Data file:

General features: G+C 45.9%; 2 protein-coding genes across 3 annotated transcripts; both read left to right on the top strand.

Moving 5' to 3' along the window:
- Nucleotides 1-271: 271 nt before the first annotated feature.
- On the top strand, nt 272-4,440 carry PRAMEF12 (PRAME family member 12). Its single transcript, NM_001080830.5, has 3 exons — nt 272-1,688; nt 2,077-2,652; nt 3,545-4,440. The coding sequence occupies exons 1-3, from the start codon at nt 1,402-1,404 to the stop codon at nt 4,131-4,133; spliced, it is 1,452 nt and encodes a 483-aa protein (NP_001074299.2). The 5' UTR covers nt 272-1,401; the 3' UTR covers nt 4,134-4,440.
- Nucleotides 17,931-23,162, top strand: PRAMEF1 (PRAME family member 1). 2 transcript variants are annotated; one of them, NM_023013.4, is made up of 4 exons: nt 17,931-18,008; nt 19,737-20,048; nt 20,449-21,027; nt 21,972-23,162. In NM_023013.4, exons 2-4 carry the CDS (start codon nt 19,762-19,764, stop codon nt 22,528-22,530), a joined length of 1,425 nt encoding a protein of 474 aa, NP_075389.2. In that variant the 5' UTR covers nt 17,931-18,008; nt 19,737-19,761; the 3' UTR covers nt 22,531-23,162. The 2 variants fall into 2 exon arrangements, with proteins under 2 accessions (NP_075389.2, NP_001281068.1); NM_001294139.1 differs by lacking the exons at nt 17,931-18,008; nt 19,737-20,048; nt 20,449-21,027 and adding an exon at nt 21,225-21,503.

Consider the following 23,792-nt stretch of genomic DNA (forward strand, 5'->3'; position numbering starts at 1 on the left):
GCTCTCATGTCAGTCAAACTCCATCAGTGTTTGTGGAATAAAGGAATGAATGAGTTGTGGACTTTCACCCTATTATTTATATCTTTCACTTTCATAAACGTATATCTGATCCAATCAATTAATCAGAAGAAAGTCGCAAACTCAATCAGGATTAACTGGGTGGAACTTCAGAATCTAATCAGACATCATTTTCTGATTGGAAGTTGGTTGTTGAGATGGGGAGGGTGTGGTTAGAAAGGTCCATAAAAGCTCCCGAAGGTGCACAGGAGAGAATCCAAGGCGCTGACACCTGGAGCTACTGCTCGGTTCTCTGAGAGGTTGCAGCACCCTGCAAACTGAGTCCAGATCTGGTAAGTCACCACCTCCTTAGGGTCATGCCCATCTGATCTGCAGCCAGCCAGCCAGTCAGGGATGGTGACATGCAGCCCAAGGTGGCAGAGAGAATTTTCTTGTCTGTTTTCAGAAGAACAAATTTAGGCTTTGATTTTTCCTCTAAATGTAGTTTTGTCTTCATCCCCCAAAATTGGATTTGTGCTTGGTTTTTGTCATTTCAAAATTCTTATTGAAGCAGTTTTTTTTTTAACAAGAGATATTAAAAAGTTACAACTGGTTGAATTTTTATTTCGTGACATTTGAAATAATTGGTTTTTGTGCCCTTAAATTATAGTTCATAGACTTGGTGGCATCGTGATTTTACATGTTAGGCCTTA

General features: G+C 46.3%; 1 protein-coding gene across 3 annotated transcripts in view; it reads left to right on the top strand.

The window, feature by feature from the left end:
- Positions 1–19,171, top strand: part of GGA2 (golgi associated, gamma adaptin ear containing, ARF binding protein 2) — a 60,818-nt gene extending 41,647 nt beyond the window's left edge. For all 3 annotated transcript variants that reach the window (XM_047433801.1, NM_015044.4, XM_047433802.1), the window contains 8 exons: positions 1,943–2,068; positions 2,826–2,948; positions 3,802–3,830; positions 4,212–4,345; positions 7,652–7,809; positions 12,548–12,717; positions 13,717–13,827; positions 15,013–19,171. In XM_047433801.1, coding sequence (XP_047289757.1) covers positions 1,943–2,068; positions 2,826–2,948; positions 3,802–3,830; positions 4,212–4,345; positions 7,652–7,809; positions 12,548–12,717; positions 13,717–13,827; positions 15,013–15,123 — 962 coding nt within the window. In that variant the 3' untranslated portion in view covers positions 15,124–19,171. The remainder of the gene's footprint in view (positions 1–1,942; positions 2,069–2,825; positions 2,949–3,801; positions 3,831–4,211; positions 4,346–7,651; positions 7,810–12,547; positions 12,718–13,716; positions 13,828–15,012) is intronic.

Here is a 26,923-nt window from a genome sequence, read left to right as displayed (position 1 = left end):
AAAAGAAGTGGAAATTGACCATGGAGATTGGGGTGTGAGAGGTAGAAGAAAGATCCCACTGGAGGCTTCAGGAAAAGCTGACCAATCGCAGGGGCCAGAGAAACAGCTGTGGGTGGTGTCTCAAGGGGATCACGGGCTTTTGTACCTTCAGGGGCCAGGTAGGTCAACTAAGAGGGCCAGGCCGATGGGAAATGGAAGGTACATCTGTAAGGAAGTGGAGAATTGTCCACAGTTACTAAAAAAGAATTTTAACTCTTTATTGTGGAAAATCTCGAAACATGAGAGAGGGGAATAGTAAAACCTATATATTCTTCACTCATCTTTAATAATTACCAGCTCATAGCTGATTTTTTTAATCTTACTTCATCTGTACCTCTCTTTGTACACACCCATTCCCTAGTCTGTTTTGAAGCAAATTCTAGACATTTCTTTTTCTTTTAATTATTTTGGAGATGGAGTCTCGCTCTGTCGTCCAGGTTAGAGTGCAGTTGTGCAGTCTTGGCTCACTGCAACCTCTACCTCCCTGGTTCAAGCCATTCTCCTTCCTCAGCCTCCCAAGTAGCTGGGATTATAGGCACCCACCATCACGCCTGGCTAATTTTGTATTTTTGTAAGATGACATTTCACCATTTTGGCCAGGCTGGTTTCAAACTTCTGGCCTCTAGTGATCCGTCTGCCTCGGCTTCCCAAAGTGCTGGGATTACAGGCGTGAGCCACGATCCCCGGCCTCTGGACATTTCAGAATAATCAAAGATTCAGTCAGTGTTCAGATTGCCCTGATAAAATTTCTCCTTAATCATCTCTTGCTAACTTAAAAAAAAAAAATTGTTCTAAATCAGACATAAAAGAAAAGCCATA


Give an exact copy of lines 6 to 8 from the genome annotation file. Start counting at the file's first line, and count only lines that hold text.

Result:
Consider the following 23,792-nt stretch of genomic DNA (forward strand, 5'->3'; position numbering starts at 1 on the left):
GCTCTCATGTCAGTCAAACTCCATCAGTGTTTGTGGAATAAAGGAATGAATGAGTTGTGGACTTTCACCCTATTATTTATATCTTTCACTTTCATAAACGTATATCTGATCCAATCAATTAATCAGAAGAAAGTCGCAAACTCAATCAGGATTAACTGGGTGGAACTTCAGAATCTAATCAGACATCATTTTCTGATTGGAAGTTGGTTGTTGAGATGGGGAGGGTGTGGTTAGAAAGGTCCATAAAAGCTCCCGAAGGTGCACAGGAGAGAATCCAAGGCGCTGACACCTGGAGCTACTGCTCGGTTCTCTGAGAGGTTGCAGCACCCTGCAAACTGAGTCCAGATCTGGTAAGTCACCACCTCCTTAGGGTCATGCCCATCTGATCTGCAGCCAGCCAGCCAGTCAGGGATGGTGACATGCAGCCCAAGGTGGCAGAGAGAATTTTCTTGTCTGTTTTCAGAAGAACAAATTTAGGCTTTGATTTTTCCTCTAAATGTAGTTTTGTCTTCATCCCCCAAAATTGGATTTGTGCTTGGTTTTTGTCATTTCAAAATTCTTATTGAAGCAGTTTTTTTTTTAACAAGAGATATTAAAAAGTTACAACTGGTTGAATTTTTATTTCGTGACATTTGAAATAATTGGTTTTTGTGCCCTTAAATTATAGTTCATAGACTTGGTGGCATCGTGATTTTACATGTTAGGCCTTA

General features: G+C 46.3%; 1 protein-coding gene across 3 annotated transcripts in view; it reads left to right on the top strand.